Nicole Zelniker, World & Nation Editor
December 4, 2015
After experiencing a disappointing defeat for climate justice, 13-year-old Hallie Turner has decided to keep fighting.
“It’s an issue that I’m always going to continue trying to make a difference in,” said Turner in a phone interview with the Miami Herald. “There’s lots of next steps that can be taken.”
On Nov. 25, North Carolina ruled against Turner’s petition, which demanded North Carolina cut emissions by at least 4 percent yearly.
“We’ve created so many of the emissions,” said sophomore Students for Climate Justice Co-President Anna Lichtiger. “At the current trajectory we’re (following) we’re going to increase temperatures by five degrees Celsius by 2100.”
Originally, the North Carolina Environmental Management Commission ruled that Turner’s petition was incomplete, stating that North Carolina laws do not allow the creation of environmental laws that are stricter than the United States federal government.
Though environmental activists applaud Turner’s efforts, many were also skeptical from the start.
“I’m happy to see legal challenges wherever they occur, (though) this one strikes me as more symbolic than effective.” said Associate Professor of History Damon Akins.
Turner is not the only one battling her state for stricter environmental regulations. A group of teenagers who call themselves iMatter are leading marches, creating lawsuits and making speeches in order to demand change when it comes to climate justice.
Since 2007, iMatter has organized in places like Illinois, California, Oregon and Texas. All of the iMatter leaders are under 18.
“It’s cool that (they are) taking the initiative,” said Lichtiger. “You don’t need to be an expert to change things.”
Many see Turner’s age as detrimental to her cause. However, it could also be an advantage according to Professor of Geology and Earth Sciences Dave Dobson.
“People who are college age and (older) who start talking about global warming and (working) for some kind of change can get shouted down really easily,” said Dobson “You look really, really bad if you call a 14-year-old girl an idiot.
“Once she’s 20 … the Rush Limbaughs of the world start calling her a hippie activist and dismissing her.”
Turner is also setting an example for her peers and making connections that could make or break the fight for stricter regulations regarding climate.
“The next generation is not taking no for an answer,” said Conservation Trust for North Carolina Special Projects and Grants Coordinator Caitlin Burke in a phone interview with The Guilfordian. “It’s about trying to get access … working with others (and) being educated.”
Regardless, because not many people Turner’s age know much about climate issues, much less want to go out and fight for it, Turner is going above and beyond.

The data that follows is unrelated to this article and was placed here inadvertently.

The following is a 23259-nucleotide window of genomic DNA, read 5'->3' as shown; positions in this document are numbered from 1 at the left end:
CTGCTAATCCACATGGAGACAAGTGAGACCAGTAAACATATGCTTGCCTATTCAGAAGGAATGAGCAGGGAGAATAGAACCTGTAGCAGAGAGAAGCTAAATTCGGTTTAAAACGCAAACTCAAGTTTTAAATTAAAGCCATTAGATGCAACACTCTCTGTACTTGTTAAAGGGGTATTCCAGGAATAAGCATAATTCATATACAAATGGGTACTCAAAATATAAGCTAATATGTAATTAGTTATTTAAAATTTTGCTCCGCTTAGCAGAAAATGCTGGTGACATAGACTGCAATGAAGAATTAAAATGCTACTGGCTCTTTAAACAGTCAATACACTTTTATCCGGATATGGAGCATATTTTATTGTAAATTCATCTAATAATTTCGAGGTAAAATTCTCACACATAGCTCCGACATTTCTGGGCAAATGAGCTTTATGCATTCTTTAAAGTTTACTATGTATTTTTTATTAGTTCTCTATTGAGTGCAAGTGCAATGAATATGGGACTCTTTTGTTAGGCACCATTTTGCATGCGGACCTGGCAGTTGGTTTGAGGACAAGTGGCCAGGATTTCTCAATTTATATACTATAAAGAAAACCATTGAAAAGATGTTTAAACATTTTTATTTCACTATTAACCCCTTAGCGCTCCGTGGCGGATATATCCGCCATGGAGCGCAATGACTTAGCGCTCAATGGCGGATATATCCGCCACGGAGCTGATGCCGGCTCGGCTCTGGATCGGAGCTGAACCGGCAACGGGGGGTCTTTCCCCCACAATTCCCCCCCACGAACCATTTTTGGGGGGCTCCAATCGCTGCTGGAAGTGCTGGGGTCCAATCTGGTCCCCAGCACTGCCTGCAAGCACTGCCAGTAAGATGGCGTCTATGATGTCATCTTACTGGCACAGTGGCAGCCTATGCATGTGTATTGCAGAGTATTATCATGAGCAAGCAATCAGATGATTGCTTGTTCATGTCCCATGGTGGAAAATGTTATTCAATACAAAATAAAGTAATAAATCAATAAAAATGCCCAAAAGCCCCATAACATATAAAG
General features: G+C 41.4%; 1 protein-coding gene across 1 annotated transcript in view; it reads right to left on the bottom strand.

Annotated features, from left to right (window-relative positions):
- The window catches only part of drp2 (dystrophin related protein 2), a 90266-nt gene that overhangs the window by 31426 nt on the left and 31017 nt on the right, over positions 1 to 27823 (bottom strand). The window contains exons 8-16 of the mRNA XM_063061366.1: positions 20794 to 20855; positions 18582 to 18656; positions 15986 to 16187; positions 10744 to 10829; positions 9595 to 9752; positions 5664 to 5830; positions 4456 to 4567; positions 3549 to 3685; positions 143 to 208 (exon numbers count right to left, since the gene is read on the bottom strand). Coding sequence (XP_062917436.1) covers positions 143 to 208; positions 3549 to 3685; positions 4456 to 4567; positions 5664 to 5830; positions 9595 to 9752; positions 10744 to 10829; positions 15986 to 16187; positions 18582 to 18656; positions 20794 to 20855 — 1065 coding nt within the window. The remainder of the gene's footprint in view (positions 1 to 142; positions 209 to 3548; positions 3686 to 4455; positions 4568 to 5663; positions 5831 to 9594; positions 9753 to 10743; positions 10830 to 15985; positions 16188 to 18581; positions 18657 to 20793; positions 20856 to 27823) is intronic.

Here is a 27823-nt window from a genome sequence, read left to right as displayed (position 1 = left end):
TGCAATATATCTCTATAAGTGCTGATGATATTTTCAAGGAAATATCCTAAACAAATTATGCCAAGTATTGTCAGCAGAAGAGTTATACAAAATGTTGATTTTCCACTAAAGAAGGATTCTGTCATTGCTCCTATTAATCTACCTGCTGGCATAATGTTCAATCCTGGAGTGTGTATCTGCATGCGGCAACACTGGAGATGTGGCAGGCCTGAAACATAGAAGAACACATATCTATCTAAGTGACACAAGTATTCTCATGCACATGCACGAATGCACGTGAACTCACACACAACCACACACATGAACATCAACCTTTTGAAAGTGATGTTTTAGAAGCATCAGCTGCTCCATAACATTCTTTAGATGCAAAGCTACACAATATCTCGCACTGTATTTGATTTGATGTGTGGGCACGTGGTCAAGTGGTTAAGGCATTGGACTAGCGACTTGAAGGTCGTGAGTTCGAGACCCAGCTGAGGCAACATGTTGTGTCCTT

“I love the fact that there’s a 13-year-old standing up for what she believes in,” said Associate Professor of Justice & Policy Studies Will Pizio. “It’s making the news, and that’s a good thing.”
Though Turner’s lawsuit did not amount to anything legally, Turner has not been deterred.
“I’m going to keep fighting for this issue for as long as it’s relevant, until we don’t have to worry about this,” said Turner in an interview with Al Jazeera America.
Many believe that to create further change, the first step is to acknowledge that we should be worried about our environment.
“We’re a ticking time bomb and no one’s paying attention,” said Visiting Assistant Professor of Biology Will Mackin. “I feel like I’m watching an episode of MacGruber.
“We’ve known what to do for a long time, and it’s very frustrating for a lot of scientists and conservationists.”
In North Carolina, several aspects of the climate are at stake, including sea level rise, an increase in tropical storms and a rise in emissions. The U.S. is also facing increased pollen count, drought and floods.
“A lot of countries have … an expectation that the environment be protected,” said Professor of Geology and Earth Sciences Marlene McCauley. “It’s a basic human right. Climate change then becomes a basic human rights issue.”
These policy changes, however, will not occur overnight.
“Policy change is … slow and incremental,” said Pizio. “Change takes people to want change. Those who want change need to help make change.”
Others who hope to do just that should contact Our Children’s Trust or iMatter to get involved.
“Climate change is too urgent for any of us to sit quietly while the state fails to take significant action,” said Turner in an interview with The News and Observer.